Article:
Our ferry to Prince Rupert didn't leave till late afternoon, giving us time to wash the truck, count three more eagles and one osprey, and take a trip deep into logging country. The Port Hardy tourist office gave us a logging company Deer bounding map, saying they aren't printing any more. So we offer it to the first reader who requests it; it shows the North Island from the lumberman's perspective.
In this area the logging cycle is about 70 years. The companies claim this produces the greatest average annual yield, but it may be just what the government allows. There are signs telling when each section was planted, thinned, fertilized, harvested -- which in turn indicate the lumber companies are paying a lot of attention to public relations, perhaps in fear of the Green Party. The companies also establish campgrounds and boat launching ramps for public use. The land itself belongs to the sovereign and is leased to the loggers.
The logging roads, like those in the forests of Maine and eastern Canada, are private, with the public allowed to use them at their own risk. We've never encountered a logging truck in a tight situation -- perhaps because we haven't ventured on the roads that climb up the hillsides! Also, there's no lumbering on the weekends, like today.
After about an hour's drive, passing a fair number of pickups, and getting well splattered with mud, we saw an adult black bear in the wood. He / she stopped to look at our truck. We drove slowly ahead, then the bear turned Rainforest and quickly disappeared into the woods, before we could snap a picture.
The further away we were from Port Hardy, the worse the road got. Still, it was always drivable. We went through Holberg, a most unremarkable logging town, and continued west towards Cape Scott. Our destination was Ronning's Gardens.
The tourist literature told us that Bernt Ronning, a Norwegian immigrant, established his homestead (in the middle of nowhere) in 1910. The rest of the original settlers eventually left, but Ronning remained till the 1960s, trapping and fishing, sometimes working as camp cook for the loggers. He always welcomed hikers; his house had a room for dancing with a pump organ. Whenever he had a bit of extra money, he would send away for seeds, and eventually developed a garden with trees and plants from faraway places. Two monkey puzzle trees have produced viable seeds - a rare occurrence in North America. New owners are trying to keep the gardens going.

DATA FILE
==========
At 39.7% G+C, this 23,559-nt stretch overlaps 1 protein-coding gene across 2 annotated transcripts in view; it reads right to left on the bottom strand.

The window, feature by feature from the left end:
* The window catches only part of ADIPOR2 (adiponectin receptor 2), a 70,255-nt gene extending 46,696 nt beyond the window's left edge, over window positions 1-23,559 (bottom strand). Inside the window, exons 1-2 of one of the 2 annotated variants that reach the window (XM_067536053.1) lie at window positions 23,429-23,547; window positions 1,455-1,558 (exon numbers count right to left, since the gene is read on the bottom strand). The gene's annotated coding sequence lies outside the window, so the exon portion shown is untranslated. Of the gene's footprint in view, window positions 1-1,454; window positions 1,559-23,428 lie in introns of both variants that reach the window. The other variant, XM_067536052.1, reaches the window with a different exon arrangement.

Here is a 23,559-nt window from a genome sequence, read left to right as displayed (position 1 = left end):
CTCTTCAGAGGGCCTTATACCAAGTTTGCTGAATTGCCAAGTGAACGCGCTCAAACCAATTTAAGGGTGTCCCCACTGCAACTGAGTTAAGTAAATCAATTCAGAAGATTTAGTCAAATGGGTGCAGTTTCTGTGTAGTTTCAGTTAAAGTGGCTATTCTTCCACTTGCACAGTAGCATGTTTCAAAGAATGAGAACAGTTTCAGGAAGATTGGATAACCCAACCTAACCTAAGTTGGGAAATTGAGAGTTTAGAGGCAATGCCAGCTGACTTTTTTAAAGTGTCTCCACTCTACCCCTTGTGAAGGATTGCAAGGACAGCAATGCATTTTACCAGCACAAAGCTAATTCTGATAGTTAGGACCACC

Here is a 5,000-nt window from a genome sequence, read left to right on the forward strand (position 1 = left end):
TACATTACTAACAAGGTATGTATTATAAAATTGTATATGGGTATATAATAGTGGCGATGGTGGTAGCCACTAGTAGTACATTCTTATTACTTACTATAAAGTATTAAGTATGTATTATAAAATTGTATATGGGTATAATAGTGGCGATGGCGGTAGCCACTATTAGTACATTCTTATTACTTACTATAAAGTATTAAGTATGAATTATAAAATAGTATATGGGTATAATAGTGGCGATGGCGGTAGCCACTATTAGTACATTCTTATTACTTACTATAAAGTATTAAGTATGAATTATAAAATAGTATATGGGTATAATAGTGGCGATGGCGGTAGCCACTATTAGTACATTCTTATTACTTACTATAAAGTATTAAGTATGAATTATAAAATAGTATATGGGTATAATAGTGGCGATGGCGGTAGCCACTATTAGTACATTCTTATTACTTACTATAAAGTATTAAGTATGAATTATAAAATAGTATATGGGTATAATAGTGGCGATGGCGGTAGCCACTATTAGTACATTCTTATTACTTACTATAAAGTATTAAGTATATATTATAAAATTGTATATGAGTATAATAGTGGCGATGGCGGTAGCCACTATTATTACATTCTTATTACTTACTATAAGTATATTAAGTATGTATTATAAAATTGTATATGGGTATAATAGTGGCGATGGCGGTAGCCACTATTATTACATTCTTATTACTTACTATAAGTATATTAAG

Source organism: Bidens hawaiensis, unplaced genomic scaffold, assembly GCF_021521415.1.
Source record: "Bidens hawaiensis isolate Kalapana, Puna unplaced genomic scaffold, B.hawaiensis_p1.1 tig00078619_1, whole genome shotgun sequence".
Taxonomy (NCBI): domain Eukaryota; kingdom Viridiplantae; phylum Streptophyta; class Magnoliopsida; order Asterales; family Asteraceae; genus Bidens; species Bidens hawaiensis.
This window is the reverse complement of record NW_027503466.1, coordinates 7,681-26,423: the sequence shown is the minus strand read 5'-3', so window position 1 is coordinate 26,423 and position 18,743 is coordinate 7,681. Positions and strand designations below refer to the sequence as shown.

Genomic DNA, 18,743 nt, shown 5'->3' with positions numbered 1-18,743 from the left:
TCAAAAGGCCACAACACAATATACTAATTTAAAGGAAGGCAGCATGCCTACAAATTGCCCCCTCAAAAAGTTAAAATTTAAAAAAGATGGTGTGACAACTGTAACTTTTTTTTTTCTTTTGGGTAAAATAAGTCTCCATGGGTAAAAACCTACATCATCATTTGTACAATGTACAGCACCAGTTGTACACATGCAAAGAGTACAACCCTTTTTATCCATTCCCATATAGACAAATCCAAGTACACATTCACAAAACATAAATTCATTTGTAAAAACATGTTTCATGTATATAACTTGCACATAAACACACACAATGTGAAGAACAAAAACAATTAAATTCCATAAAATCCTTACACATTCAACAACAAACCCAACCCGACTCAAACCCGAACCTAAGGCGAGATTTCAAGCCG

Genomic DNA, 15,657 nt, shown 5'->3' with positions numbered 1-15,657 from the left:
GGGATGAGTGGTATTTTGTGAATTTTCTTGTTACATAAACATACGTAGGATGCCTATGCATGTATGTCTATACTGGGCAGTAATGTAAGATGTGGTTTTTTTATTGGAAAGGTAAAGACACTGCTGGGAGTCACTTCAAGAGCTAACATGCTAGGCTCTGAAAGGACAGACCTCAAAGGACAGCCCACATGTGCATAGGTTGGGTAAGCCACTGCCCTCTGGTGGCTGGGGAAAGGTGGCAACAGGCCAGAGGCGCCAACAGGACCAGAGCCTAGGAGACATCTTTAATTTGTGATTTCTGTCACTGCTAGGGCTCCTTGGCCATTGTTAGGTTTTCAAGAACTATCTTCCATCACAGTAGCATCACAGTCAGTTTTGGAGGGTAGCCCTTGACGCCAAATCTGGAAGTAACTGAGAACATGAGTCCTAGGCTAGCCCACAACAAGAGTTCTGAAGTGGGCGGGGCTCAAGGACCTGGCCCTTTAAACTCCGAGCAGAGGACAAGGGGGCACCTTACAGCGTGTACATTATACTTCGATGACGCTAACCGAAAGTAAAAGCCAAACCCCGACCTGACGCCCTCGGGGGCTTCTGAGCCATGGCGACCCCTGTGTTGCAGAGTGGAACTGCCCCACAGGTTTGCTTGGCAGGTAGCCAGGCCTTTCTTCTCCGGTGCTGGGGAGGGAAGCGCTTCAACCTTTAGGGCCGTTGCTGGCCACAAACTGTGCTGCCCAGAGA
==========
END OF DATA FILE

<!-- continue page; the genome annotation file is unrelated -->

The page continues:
Just before the entrance to the garden we spotted a doe and fawn in the Mossy trees road. Mom disappeared almost at once, but the fawn trotted down the road just ahead of the car. Trot trot trot and then a curious, funny stiff-legged bounce: trot trot trot bounce bounce bounce bounce trot trot trot, the fawn led us down the road right to Ronnings Garden parking area, then took the turnoff to the old cemetery and stared at us as we got out of the car, and finally disappeared.
The parking area was a wide patch of grass and gravel big enough for two cars; we hadn't seen another human since we left Holberg, and we were two hours from Port Hardy. Really out in the wilderness. And there were bears. The little sign on the road said Ronnings Garden 1/2 mile Please Walk. We had benefited from the pamphlets obtained at the Port Hardy Visitors Centre so we talked loudly and sang just to let the bears know we were coming.